Exploring Cliche’ Faith

Keith KettenringChristian Living, The Uncommon Journey

There are some mindless, trivializing Christian clichés floating around out there that drive me nuts. They are usually spoken by well-meaning people who are trying to sound piously assuring in the face of some difficulty. Or, they are meant to instill confidence in God when another’s faith may seem weak. Whatever the reason, they come off as banal platitudes from a spiritually elite who cares so much and knows God so well that he/she can speak a pithy proverb and make it all better.

God’s got this.

So all I’ve got to do is…nothing! I don’t have to apply any learning, wisdom, strength, or experience to anything that is happening to me – bad or otherwise. I don’t need to see a doctor. I don’t need to change. I can sit back and give all the responsibility to God to make something happen. I don’t need to ask anyone for help because God will handle everything for me.

God is good all the time.

This is usually applied by those who live in a fantasy world of superficial faith and happy-go-lucky spirituality. Of course God is never “bad.” Yet, often He hides His goodness from us so that we might seek Him out more diligently. Does this mean I can ignore or deny the bad that happens to me or anyone else in this world? How do we make sense of unborn babies being killed, Christians being beheaded, or corrupt governments oppressing the poor? Why doesn’t a full-time good God stop all evil? Perhaps there’s something more going on here that we don’t know or can’t explain. It’s better to experientially know God and His ways applying wisdom to life’s dilemmas than to flippantly through out cliches like this one.

Let go and let God.

Here’s another excuse to not be personally responsible for one’s actions. I guess faith means to bear no obligation to be a part of God’s work. Passivity is the key to being a good Christian. Faith is interpreted as doing nothing. If we do something, it’s not faith; it’s a work. Dad-blast-it! Now we’re back in the “works-righteousness” debate. What a mess!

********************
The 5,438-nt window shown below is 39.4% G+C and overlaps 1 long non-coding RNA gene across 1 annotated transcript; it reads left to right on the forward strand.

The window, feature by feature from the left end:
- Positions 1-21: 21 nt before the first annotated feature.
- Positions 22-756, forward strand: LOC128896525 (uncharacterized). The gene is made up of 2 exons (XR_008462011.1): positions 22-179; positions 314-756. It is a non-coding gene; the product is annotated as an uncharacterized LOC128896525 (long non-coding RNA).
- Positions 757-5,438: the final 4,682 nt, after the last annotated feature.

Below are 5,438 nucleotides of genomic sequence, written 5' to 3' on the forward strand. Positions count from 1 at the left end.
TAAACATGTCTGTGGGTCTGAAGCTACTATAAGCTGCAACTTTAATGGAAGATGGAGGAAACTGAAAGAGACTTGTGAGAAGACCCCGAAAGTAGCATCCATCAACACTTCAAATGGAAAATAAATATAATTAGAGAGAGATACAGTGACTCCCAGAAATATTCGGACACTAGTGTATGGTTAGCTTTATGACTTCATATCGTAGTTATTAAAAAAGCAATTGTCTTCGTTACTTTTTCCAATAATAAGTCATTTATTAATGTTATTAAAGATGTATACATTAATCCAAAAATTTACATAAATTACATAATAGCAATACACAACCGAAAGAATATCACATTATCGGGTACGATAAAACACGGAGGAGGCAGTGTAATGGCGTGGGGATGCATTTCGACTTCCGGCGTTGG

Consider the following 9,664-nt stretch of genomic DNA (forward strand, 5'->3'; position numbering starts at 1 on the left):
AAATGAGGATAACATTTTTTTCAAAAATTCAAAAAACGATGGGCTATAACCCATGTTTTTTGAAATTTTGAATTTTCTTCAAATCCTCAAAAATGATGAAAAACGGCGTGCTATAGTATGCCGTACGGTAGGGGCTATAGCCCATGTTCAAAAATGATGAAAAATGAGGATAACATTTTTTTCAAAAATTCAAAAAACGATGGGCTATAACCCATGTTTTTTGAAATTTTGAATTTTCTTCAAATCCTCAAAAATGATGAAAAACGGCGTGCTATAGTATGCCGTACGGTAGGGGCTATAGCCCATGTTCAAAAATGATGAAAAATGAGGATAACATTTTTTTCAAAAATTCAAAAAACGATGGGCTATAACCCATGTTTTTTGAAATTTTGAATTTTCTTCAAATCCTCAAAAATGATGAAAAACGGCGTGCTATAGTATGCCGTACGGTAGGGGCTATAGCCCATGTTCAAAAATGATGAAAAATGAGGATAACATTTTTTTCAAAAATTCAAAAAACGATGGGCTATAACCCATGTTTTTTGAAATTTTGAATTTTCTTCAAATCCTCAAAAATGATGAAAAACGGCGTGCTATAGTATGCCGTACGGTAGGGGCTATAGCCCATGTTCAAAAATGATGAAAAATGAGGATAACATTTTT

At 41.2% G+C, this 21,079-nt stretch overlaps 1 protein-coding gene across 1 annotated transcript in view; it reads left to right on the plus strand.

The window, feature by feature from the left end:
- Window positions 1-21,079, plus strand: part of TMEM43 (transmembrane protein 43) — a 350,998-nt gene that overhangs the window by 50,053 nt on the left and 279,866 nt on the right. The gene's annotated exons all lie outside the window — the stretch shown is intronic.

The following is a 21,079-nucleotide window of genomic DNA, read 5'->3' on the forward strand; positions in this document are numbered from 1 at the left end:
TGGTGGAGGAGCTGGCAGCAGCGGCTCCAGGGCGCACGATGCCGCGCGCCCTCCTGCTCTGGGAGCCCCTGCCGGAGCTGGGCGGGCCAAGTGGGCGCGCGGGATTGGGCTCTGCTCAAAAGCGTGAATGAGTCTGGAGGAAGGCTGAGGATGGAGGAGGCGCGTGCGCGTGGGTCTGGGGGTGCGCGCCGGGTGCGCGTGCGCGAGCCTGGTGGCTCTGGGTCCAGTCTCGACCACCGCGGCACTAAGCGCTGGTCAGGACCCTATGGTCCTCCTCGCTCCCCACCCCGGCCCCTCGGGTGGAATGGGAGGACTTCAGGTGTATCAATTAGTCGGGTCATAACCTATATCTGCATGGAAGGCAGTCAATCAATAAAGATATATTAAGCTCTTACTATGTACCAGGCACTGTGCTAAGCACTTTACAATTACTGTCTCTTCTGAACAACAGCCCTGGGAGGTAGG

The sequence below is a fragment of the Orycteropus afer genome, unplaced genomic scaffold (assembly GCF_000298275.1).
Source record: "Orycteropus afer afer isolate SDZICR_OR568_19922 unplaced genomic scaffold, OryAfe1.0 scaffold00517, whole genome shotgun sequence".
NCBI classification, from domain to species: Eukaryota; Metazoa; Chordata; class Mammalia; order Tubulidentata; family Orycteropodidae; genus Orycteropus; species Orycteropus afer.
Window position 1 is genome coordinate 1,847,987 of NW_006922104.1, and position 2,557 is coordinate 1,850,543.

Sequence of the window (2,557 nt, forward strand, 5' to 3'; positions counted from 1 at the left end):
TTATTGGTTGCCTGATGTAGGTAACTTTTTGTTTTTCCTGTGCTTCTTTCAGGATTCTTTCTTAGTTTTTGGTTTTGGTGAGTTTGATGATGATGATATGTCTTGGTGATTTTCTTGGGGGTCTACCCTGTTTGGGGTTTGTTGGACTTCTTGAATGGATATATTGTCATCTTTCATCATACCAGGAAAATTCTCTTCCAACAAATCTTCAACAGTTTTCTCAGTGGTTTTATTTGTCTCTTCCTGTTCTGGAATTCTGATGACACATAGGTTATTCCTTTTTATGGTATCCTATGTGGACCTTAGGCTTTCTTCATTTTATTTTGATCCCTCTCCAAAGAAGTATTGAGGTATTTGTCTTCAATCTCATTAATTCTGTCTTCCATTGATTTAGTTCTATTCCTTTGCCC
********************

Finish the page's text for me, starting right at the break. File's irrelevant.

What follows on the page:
God is in control.

Really? So why does my cousin have cancer and why is my friend going through a divorce from hell? How do scoundrels get into office over the good guys? What’s with the California wild fires and hurricane Katrina killing 1200 people? It looks like there are times He takes vacations from His position as controller. Besides, if this is true, then I don’t have to manage anything. I can just let ‘er rip and God will take care of the mess I make. What a deal!

It’s a God-thing. 

As compared to most events in a day, there are really special times when God really shows up and really does something really special. If it borders on the supernatural or is simply out of the ordinary, this cliché may apply. Sunsets, sunrises, growing grass, fragrant gardenias, or hummingbirds usually don’t qualify. Neither do quiet conversations, solitary times with God, unanswered prayers, or tasty meals. God only occupies the extra-ordinary. His thing usually seems unreal. I guess He struggles to be a part of the real, normal stuff of life and creation. But, thankfully, we have those who recognize when He does show up then gladly inform us of His presence.

Each of these clichés seems to be an attempt at expressing faith in God. These things are said because they supposedly bolster faith in God.

Pardon my cynicism. They often do more to bolster the user’s reputation of piety than someone else’s faith in God.

It’s not like these clichés are untrue. It’s that they are too easily thrown about when substantial responses are called for. Their use indicates a superficiality which grips many modern Christians. That reality is what fries my bacon.

Real faith in God is developed in risky obedience and challenging struggles not by repeating overly simplistic pious mantras even when those phrases mention God.

Cliché faith or real faith. You decide.